Tough measure irks immigrants

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The Independent Online
FOREIGNERS living in Austria will have to keep their eyes peeled for immigration officials carrying measuring tapes following the adoption of a tough new anti-immigration law threatening many of them with deportation because their flats are too small.

The bizarre law, adopted on 1 July, requires immigrants to have accommodation measuring 10 sq m (107 sq ft) per person if they are to qualify for a residence permit. Those who do not have the space, some 18 per cent of the half-million immigrants in the country, have been put on notice that they may be summarily deported.

Like other Western European countries, Austria, which once welcomed refugees from East Europe, now summarily runs them out if it finds they have a 'manifestly unfounded' case for asylum. The Interior Ministry has said no more Bosnian refugees will be accepted and there has been a dramatic drop in the numbers trying to enter the country.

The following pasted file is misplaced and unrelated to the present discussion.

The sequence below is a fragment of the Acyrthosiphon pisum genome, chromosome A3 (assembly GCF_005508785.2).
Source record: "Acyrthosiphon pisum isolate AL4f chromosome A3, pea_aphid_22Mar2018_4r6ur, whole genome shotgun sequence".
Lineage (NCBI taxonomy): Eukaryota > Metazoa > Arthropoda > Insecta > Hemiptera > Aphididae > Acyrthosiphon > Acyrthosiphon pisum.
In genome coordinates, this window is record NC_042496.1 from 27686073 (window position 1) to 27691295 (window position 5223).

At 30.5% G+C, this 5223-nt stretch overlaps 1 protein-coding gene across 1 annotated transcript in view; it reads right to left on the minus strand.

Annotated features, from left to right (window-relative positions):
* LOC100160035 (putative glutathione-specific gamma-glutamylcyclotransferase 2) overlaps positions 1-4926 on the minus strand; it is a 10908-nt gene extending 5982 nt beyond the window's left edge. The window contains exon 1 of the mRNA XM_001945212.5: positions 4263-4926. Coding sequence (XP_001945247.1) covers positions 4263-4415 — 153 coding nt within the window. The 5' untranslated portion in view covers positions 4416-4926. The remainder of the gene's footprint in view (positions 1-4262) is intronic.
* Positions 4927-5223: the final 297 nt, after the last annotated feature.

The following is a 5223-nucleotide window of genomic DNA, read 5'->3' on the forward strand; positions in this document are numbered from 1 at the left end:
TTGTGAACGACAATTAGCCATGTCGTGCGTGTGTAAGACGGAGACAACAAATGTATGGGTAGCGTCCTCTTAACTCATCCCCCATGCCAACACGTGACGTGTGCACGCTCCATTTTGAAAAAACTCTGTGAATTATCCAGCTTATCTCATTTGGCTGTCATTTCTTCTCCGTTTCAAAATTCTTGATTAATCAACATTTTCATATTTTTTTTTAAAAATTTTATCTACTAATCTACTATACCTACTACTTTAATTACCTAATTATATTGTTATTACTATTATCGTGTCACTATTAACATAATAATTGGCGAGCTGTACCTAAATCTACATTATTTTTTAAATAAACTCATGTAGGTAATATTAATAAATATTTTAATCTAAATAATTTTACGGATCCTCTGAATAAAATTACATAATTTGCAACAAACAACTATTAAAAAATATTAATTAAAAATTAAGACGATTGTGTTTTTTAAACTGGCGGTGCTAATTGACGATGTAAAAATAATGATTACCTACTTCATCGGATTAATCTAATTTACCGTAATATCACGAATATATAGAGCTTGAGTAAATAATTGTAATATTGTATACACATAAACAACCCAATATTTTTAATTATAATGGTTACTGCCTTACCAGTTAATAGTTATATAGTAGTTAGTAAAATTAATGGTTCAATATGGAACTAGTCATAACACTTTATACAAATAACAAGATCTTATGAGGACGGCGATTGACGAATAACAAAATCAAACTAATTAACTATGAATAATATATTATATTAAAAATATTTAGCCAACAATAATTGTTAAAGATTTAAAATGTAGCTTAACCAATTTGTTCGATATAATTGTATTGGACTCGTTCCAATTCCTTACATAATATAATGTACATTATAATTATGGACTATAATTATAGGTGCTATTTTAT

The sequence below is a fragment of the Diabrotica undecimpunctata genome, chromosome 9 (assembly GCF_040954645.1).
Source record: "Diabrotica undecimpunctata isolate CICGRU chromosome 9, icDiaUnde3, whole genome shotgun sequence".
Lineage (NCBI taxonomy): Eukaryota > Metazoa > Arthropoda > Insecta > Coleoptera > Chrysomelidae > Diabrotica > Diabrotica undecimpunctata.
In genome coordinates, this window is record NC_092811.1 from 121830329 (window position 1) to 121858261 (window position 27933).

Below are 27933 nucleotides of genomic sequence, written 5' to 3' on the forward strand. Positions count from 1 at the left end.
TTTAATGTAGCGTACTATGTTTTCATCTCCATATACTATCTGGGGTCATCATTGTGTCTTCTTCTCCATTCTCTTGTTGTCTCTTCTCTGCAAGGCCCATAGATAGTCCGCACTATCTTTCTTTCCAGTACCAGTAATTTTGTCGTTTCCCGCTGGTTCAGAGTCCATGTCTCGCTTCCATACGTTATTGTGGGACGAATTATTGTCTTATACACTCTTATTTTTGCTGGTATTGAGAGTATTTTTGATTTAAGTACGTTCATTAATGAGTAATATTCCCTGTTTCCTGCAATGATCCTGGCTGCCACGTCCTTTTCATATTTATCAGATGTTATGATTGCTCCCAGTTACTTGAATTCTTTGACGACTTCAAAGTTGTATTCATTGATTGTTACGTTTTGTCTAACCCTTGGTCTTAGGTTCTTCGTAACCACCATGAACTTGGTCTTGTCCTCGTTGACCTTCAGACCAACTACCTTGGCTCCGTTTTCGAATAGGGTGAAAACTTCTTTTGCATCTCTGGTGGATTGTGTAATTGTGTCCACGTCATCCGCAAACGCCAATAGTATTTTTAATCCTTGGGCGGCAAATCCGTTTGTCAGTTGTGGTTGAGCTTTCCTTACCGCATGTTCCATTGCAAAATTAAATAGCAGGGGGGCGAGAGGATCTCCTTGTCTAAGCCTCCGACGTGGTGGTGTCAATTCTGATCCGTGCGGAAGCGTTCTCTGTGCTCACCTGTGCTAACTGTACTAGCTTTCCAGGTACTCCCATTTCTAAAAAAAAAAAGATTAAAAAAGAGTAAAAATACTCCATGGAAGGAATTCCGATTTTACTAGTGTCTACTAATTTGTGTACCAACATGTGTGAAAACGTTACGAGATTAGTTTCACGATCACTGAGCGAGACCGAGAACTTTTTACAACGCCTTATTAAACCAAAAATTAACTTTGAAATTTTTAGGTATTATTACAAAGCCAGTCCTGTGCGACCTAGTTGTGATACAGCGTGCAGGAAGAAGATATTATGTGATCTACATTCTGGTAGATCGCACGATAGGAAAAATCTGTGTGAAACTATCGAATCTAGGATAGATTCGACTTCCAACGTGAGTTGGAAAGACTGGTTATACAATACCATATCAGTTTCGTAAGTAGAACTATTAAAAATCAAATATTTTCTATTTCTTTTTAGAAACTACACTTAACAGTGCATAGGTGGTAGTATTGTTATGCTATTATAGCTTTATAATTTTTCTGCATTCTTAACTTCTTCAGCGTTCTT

The crackdown against foreigners has been coming for some time. In June 1992 Vienna passed the Fremdengesetz (Foreigners Act) making it hard to obtain political asylum. Some 95 per cent of 'refugees' in Austria do not have residence permits, and under the Fremengesetz illegal residents can be jailed. Less than 3 per cent of asylum-seekers make it into the country.

Those who arrive at airports get a decision within a few hours and, according to the European Consultation on Refugees and Exiles, the vast majority are put on the next plane home. This happens despite the 1951 Convention relating to the Status of Refugees that flatly prohibits expulsion of a refugee, especially those fleeing wars and persecution.

The anti-immigrant laws are having the desired effect: in the first six months of 1992, there were 11,875 applications for asylum; in the first half of 1993, there were 2,490.

The legal perimeter fence around the country is similar to that which the EC has been building for the past few years, under which asylum is refused when a refugee has travelled through a 'safe country'. But no EC member rates a foreigner's desirability according to the size of his or her flat.

Bernhard Perchinig, spokesman for an organisation that assists foreigners, complained that the new law 'does not take social reality into account', because some 103,000 foreigners living in Austria do not have the requisite space - but neither do 73,000 native Austrians.